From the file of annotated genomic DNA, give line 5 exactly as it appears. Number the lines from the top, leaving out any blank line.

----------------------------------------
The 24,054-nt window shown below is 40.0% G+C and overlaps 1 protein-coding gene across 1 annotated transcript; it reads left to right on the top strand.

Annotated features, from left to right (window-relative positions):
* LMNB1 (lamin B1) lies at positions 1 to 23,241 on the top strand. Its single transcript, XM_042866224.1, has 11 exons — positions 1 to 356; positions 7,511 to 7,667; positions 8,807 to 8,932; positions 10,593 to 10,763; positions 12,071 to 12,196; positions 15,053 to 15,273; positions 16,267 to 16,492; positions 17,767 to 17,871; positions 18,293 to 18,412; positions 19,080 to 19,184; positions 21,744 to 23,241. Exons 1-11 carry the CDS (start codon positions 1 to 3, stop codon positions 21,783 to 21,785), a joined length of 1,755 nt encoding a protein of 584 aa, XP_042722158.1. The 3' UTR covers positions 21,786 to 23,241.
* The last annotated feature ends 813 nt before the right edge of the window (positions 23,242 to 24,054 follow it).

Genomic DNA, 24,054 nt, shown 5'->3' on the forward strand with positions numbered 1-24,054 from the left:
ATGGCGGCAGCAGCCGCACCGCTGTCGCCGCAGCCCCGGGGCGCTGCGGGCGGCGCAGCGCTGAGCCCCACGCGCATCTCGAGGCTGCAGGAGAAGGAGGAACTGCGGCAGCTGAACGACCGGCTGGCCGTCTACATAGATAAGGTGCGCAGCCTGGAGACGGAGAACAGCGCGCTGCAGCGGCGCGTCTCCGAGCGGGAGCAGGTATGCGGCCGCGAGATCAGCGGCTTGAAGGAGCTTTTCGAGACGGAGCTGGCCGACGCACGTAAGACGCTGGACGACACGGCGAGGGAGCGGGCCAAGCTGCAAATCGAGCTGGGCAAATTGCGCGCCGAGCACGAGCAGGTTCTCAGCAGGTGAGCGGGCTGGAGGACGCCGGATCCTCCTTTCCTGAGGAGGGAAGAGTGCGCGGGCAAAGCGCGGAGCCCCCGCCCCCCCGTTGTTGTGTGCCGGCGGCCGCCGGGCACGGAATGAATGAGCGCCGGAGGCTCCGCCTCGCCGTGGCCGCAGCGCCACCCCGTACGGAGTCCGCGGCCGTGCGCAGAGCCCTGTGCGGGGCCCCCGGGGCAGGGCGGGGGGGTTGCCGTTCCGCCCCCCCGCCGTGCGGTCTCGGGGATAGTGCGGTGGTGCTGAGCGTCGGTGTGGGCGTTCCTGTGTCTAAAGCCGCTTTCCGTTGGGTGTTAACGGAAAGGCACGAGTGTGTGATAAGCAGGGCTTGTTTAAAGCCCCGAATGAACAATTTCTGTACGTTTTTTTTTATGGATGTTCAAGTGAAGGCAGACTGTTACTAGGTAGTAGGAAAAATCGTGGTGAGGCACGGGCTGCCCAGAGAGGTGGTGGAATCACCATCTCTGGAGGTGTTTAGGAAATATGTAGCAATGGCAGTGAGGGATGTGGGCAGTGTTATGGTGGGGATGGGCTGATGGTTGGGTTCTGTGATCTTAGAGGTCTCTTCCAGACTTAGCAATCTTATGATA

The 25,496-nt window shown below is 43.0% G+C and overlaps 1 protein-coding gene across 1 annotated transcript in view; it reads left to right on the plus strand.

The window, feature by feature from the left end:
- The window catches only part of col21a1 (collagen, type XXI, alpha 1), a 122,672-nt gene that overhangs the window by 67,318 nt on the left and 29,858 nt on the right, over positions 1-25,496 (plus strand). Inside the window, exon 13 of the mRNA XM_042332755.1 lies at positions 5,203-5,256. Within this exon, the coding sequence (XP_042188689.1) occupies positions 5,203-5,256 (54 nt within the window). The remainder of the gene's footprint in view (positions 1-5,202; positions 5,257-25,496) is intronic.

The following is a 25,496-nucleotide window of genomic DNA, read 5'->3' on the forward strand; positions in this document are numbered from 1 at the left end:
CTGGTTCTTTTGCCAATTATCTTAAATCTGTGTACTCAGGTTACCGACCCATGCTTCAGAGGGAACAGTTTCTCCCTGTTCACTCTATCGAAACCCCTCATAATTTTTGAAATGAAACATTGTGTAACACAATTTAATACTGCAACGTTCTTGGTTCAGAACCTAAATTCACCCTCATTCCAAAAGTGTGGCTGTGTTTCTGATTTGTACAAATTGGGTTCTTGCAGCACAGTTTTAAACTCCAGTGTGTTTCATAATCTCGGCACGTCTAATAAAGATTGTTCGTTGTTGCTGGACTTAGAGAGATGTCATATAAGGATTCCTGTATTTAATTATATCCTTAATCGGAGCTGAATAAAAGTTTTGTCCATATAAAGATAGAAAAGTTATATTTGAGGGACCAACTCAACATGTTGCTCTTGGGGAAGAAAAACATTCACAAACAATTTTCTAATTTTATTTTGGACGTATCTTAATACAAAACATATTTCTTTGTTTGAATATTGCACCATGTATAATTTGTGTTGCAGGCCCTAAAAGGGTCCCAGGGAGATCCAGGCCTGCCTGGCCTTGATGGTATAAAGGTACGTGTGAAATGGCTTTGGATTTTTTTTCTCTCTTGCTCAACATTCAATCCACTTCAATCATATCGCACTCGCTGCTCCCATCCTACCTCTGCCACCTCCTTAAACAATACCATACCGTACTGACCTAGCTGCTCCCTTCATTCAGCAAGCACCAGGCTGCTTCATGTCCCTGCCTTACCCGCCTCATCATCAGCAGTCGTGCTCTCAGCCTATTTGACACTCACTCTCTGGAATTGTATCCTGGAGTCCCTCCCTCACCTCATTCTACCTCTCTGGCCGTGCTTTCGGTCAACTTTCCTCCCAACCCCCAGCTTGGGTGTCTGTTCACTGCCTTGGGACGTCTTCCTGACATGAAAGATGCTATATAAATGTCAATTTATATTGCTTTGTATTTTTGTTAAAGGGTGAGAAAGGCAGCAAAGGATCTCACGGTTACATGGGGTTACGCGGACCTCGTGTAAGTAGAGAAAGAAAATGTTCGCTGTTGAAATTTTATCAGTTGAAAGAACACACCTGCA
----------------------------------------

Genomic DNA, 24,054 nt, shown 5'->3' on the forward strand with positions numbered 1-24,054 from the left: